As Californians reel from last weekend's mass killings in Santa Barbara, the wrenching question is what more, if anything, could have been done.
California has some of the strictest gun laws in the country. When Elliot Rodger's frantic mother contacted authorities in April, Santa Barbara County sheriff's deputies went to his apartment but found insufficient evidence to hold him.
When, as a child, he displayed symptoms of emotional disturbance, his parents found therapists for him. The massacre happened anyway.
Nonetheless, the inevitable question looms large as lawmakers, like the rest of us, search for sense in the aftermath of massacre.
Some Democratic lawmakers have called for a kind of restraining order that would let family members notify authorities when a loved one is at risk of committing the kind of violence that Rodger committed, and possibly remove his or her access to firearms.
Senate President Pro Tem Darrell Steinberg on Wednesday proposed $36 million worth of mandated training for law enforcement and prison personnel in dealing with mental illness.
The former proposal deserves consideration, though it would have to be carefully crafted to prevent abuses; the latter has undeniable merit.
Much of front-line police work has come down to dealing with unstable people, and cops have preparation that is spotty and optional.
Better training surely would have made a difference in the beating death of Kelly Thomas, a homeless man who suffered from schizophrenia and was killed by Fullerton police in 2011.
In the Isla Vista case, better training might have helped, too, leading the Santa Barbara sheriff's deputies to, for example, dig deeper after that call from Rodger's mother, or to question his roommates, or to check the gun registries that might have revealed his gun cache. Or better training might simply have prompted the authorities to hang around the troubled young man just a little longer, making time for his mental illness to do what mental illness does - reveal itself.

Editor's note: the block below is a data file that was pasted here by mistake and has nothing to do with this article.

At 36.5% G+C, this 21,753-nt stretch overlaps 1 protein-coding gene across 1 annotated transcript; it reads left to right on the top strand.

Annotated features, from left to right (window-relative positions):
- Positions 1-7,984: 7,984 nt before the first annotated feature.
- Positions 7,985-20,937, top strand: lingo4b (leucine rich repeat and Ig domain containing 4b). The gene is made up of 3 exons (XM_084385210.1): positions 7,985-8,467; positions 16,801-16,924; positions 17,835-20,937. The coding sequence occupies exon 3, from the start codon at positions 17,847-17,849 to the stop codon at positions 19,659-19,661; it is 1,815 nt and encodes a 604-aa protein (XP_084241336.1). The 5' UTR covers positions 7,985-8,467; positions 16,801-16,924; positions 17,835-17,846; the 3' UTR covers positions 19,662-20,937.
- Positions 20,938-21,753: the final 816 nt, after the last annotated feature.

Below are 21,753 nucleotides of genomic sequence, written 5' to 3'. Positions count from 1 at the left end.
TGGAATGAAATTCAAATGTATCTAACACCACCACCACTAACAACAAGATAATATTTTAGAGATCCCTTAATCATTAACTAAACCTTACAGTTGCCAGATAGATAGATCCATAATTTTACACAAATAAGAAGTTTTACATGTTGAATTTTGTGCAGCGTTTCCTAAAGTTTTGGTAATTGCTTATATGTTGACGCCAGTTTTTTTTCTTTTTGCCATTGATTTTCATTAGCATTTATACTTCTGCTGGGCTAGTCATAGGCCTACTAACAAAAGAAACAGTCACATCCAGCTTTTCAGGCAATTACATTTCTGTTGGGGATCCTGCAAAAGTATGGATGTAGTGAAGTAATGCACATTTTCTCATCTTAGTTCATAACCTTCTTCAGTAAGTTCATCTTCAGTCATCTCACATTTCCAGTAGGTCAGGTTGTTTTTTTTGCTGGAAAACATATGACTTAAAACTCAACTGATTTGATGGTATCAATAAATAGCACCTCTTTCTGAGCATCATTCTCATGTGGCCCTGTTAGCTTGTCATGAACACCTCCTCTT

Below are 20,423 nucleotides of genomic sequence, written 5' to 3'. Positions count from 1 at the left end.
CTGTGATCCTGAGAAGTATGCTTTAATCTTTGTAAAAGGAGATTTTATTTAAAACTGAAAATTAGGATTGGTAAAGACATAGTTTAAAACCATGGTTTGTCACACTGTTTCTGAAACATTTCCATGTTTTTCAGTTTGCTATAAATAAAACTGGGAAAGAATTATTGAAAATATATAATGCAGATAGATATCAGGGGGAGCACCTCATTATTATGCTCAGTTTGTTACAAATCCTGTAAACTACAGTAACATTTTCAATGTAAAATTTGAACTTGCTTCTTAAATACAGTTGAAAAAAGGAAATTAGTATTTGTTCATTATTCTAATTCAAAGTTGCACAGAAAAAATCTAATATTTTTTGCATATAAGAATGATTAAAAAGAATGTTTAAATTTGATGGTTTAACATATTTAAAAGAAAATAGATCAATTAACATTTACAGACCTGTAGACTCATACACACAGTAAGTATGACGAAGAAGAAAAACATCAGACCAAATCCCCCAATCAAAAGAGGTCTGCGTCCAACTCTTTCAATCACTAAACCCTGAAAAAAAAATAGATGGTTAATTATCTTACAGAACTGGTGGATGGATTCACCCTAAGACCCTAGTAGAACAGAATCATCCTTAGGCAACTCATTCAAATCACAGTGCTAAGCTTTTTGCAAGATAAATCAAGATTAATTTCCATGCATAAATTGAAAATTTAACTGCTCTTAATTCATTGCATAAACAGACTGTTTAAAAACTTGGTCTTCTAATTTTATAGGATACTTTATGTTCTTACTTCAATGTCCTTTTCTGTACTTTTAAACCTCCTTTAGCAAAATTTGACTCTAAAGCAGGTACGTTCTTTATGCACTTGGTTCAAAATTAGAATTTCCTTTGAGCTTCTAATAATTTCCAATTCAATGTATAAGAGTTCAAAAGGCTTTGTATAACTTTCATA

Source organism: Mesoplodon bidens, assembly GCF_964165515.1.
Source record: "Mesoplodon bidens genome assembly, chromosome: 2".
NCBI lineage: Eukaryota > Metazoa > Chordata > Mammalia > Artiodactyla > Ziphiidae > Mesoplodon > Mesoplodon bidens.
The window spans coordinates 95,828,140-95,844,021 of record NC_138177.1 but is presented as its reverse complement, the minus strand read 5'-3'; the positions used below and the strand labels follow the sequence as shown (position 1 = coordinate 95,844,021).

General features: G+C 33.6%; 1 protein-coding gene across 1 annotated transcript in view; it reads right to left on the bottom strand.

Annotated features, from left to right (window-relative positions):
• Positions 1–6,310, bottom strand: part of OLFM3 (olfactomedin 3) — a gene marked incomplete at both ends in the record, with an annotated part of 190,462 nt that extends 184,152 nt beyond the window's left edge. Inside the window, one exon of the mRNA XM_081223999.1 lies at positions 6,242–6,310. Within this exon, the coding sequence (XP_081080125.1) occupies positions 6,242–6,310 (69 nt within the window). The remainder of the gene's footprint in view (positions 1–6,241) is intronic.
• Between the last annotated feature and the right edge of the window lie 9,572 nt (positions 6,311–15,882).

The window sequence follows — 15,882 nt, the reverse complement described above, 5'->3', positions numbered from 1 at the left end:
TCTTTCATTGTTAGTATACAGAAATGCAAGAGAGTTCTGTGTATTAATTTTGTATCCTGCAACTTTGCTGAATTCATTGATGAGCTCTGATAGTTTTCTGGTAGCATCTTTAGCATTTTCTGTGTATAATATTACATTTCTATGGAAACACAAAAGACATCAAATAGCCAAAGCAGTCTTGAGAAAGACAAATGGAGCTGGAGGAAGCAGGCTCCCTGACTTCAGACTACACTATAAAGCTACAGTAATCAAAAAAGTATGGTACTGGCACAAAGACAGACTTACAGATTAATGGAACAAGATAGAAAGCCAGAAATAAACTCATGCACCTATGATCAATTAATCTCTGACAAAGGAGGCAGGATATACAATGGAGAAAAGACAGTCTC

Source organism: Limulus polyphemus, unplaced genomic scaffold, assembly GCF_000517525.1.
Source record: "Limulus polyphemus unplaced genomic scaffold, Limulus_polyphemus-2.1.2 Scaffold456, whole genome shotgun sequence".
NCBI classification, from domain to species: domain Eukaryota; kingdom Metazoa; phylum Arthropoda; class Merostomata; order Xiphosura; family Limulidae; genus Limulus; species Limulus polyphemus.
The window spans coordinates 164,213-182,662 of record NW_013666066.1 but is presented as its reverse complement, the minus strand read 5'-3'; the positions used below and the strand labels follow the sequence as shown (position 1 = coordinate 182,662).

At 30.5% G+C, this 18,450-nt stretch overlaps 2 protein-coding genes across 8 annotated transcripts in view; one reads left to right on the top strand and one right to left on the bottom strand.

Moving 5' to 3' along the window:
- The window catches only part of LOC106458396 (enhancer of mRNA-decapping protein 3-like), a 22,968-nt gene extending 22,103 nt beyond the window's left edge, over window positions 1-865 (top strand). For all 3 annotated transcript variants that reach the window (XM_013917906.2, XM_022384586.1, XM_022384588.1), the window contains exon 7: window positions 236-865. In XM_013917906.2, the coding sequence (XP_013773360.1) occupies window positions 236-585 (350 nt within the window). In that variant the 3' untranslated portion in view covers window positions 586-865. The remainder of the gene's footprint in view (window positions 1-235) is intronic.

That said, the massacre in Santa Barbara has pointed up a hard truth about public policy and mental illness: Incidents like that are the exception, not the rule.
Right now, the biggest crisis involving criminal justice and mental illness in California isn't about young men breaking down in college enclaves. It's in our state prisons, where, according to a study by the Stanford Law School Three Strikes Project, 45 percent of California prison inmates were treated for mental illness within the past year. The state Department of Corrections and Rehabilitation reports 29.4 percent of inmates have a mental illness diagnosis.
Steinberg's law enforcement training proposal arose from a package of bills he and other legislators are proposing aimed at helping criminals who are mentally ill. The bills had been in the works long before the Isla Vista killings.
Steinberg wants to spend $174.6 million to add much-needed mental health courts, expand substance abuse treatment and re-entry programs for mentally ill offenders, improve parole supervision for mentally ill ex-cons and provide housing and mental health care for those paroled under the reform of the state's "three-strikes" law. The governor and Assembly have put forth some similar proposals, all funded from money that was saved earlier this year when federal judges gave the state two more years to ease prison crowding.
Steinberg's bills could be effective. Improved police training, better supervision of mentally ill parolees and more mental health courts might not stop the next Elliot Rodger. But they might, and that surely is worth an investment in what we can do.